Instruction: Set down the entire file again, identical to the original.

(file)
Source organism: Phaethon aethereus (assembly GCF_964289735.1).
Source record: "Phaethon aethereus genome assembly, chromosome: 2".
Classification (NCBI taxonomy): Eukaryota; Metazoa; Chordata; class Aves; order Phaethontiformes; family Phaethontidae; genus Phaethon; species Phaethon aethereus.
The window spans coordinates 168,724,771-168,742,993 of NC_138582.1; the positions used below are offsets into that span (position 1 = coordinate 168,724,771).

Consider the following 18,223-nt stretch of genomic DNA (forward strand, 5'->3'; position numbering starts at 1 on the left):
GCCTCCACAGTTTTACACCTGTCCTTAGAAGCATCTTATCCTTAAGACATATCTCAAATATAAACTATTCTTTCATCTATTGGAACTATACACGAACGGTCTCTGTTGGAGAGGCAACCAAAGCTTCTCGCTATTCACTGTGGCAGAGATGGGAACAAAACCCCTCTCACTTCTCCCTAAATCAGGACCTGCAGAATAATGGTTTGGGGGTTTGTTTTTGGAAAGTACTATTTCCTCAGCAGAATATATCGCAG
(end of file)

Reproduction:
Source organism: Phaethon aethereus (assembly GCF_964289735.1).
Source record: "Phaethon aethereus genome assembly, chromosome: 2".
Classification (NCBI taxonomy): Eukaryota; Metazoa; Chordata; class Aves; order Phaethontiformes; family Phaethontidae; genus Phaethon; species Phaethon aethereus.
The window spans coordinates 168,724,771-168,742,993 of NC_138582.1; the positions used below are offsets into that span (position 1 = coordinate 168,724,771).

Consider the following 18,223-nt stretch of genomic DNA (forward strand, 5'->3'; position numbering starts at 1 on the left):
GCCTCCACAGTTTTACACCTGTCCTTAGAAGCATCTTATCCTTAAGACATATCTCAAATATAAACTATTCTTTCATCTATTGGAACTATACACGAACGGTCTCTGTTGGAGAGGCAACCAAAGCTTCTCGCTATTCACTGTGGCAGAGATGGGAACAAAACCCCTCTCACTTCTCCCTAAATCAGGACCTGCAGAATAATGGTTTGGGGGTTTGTTTTTGGAAAGTACTATTTCCTCAGCAGAATATATCGCAG